These collections include fossil and sub-fossil vertebrate material, the earliest of which in our collections is 7 million years old. Five million years ago at Langebaanweg there were many genera and species different to our modern ones; some, like Ceratotherium (a white rhino) were ancestral to our modern species; but many, like Agriotherium (a large bear) became extinct; bears no longer occur south of the Sahara and ancestors of boselaphines (a kind of antelope) now occur only in Asia. Elsewhere, from about 5 million years ago we see the beginnings of the development of early hominid and human ancestors and; the establishment, essentially modern faunas took place. Some assemblages are also directly or indirectly associated with landscapes on which archaeological material also occurs. The collections provide palaeoenvironmental and palaeoecological contexts for faunal biodiversity and the development of human behaviour. They also contribute observations for developing long-term palaeoenvironmental frameworks which are used in assessing modern issues such as global warming.
Quaternary Faunal Collections
- Skurwerug (open, inland) (Plio-Pleistocene).
- Elandsfontein (open, inland) (Early to Late Pleistocene).
- Duinefontein (open, inland) (Middle Pleistocene).
- Springfontein (open, inland) (Middle Pleistocene).
- Sea Harvest (open, coastal) (Middle/Late Pleistocene).
- Hoedjiespunt (open, coastal) (Middle/Late Pleistocene).
- Ysterfontein (open, coastal) (Middle/Late Pleistocene).
- Swartklip (open, inland) (Middle/Late Pleistocene).
- Spreeuwalle (open, inland) (Middle/Late Pleistocene).
For the most part these collections include fossil and sub-fossil terrestrial, marine and freshwater vertebrates and invertebrates from the last million years. Hipparion (a three-toed horse) was replaced 2 million years ago by single-toed Equus (the genus to which zebras belong). This period also covers much of the development of our early human ancestors. The collections provide environmental and ecological contexts for faunal evolution and biodiversity as well as the development of human behaviour. These observations also contribute to our knowledge of long-term environmental change and understanding of modern issues such as global warming.
Some collections from this period are directly or indirectly associated with archaeological material. They add to our knowledge of early hominid populations, which were small and sparsely distributed, leaving only ephemeral remains in the ancient landscape (see Social History Collections)
The material is mostly mammalian, but includes birds and reptiles. Although essentially modern faunas are represented a number of ancestral and now extinct species were still present. Some, like the long-horned buffalo Pelorovis antiquus, giant ‘hartebeest’ Megalotragus priscus and Cape zebra Equus capensis, become extinct as recently as 12 000 years ago.
There are some 20,000 specimens from Elandsfontein. The main assemblage dates to between 700,000 and 400,000 years ago, although earlier and more recent elements occur.
Earlier elements, which are rare, include Theropithecus, Megantereon gracile, Sivatherium maurusium, Kolpochoerus paiceae and Metridiochoerus andrewsi.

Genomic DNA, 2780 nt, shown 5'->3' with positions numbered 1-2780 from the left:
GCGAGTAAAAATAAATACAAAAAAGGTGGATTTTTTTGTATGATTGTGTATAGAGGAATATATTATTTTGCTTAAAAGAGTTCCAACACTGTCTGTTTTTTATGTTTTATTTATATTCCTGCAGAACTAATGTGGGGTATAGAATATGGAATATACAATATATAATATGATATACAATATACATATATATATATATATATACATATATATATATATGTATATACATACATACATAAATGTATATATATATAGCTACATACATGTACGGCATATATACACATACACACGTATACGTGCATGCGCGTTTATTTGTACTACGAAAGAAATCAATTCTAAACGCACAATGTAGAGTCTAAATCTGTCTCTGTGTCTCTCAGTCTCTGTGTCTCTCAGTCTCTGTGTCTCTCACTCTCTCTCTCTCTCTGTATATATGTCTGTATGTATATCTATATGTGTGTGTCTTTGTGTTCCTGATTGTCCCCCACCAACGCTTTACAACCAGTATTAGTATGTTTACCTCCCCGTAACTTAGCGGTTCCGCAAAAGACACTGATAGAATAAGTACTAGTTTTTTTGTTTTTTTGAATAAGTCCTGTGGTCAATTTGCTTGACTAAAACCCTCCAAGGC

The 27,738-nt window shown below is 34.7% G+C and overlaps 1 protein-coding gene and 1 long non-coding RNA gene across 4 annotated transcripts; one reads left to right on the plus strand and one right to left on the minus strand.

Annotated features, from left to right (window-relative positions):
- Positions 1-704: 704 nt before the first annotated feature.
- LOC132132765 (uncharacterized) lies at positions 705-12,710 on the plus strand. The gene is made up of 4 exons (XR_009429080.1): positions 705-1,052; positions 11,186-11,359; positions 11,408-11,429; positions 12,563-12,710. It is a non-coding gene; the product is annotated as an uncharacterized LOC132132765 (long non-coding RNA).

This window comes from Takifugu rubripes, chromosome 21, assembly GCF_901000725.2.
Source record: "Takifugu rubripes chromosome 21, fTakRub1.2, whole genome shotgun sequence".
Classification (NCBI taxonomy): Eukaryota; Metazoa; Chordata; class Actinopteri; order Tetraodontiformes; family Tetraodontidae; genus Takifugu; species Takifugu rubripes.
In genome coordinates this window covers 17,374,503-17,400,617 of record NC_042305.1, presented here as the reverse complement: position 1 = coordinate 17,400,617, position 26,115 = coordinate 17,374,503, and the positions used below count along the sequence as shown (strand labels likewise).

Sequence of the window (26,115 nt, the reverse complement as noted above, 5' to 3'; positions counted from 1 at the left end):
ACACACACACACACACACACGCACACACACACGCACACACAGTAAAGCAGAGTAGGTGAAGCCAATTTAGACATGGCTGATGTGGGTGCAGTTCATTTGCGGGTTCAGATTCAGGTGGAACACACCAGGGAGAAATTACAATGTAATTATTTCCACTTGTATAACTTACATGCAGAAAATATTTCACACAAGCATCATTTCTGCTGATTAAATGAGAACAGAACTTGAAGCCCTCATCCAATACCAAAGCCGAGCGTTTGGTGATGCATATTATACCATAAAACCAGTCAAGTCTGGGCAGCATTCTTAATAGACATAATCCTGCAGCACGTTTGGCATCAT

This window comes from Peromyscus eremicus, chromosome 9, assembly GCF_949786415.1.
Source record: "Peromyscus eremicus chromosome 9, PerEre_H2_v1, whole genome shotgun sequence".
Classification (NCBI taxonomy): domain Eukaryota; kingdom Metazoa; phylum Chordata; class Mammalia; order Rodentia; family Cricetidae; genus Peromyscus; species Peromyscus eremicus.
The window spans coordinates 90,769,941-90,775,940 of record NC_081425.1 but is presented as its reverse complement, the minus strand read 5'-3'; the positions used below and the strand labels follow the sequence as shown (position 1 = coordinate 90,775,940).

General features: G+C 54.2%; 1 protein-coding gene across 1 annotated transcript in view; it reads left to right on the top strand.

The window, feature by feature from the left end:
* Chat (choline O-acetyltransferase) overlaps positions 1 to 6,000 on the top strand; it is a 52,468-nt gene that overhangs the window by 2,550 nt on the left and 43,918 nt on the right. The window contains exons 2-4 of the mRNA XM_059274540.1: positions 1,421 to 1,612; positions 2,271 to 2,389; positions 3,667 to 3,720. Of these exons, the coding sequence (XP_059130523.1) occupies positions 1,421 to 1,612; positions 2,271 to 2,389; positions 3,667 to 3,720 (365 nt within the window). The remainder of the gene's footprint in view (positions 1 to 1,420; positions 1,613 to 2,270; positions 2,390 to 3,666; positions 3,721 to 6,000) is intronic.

An early Homo sapiens was found at Elandsfontein. Early, Middle and Later Stone Age artefacts also occur. The excavated Late Acheulian ‘Cutting 10’ artefact and bone assemblage is curated in Pre-Colonial Archaeology.
Upper Pleistocene Collections
Assemblages from Swartklip, Sea Harvest, Hoedjiespunt and Ysterfontein were accumulated during the Last Glacial period by hyaenas.
This collection, assembled for modern ecological research and comparison with palaeontological and archaeological assemblages, includes remains of prey of leopard, hyaena, jackal, viverrids, and large and small raptors. Samples of barn owl pellets from a range of habitats comprise a significant element of the collection. The collection also includes comparative assemblages of marine molluscs from modern contexts.
Tertiary Fossil Collections
Fossil Cetacean Collection
Miocene and Pliocene Fossil Collection
These collections comprise over half a million specimens representing some 300 marine and terrestrial vertebrate species.
The largest collection by far is from early Pliocene deposits at a phosphate mine at Langebaanweg, which includes many type specimens. Large mammal species from Langebaanweg include an ancient gomphothere Anancus sp., an extinct type of elephant which had tusks in its upper and lower jaws, an ancient mammoth Mammuthus subplanifrons, a short-necked giraffe Sivatherium hendeyi., an ancestral white rhino Ceratotherium praecox, two sabretooth cat genera Machairodus sp. and Homotherium sp., false sabre-tooth cat Dinofelis sp. and a large bear Agriotherium africanum. The giant pig Nyanzochoerus sp. is also well represented. There are several hyaena species, including Percrocuta australis, Hyaena abronia and Hyaenictis preforfex, and a wide range of other carnivores, including phocid seals, which are related to crab-eater seals. Three-toed horses Hipparion sp. are present. Antelope remains are common.
Rodents, insectivores, reptiles and amphibians are common. The marine and terrestrial bird assemblage is extremely diverse. Fish include sharks and rays. Molluscs are also present.
Miocene Whale Collection
This is an important collection of Miocene ziphid whale (beaked and bottle-nosed whales) rostra, dredged from the continental shelf by commercial trawlers.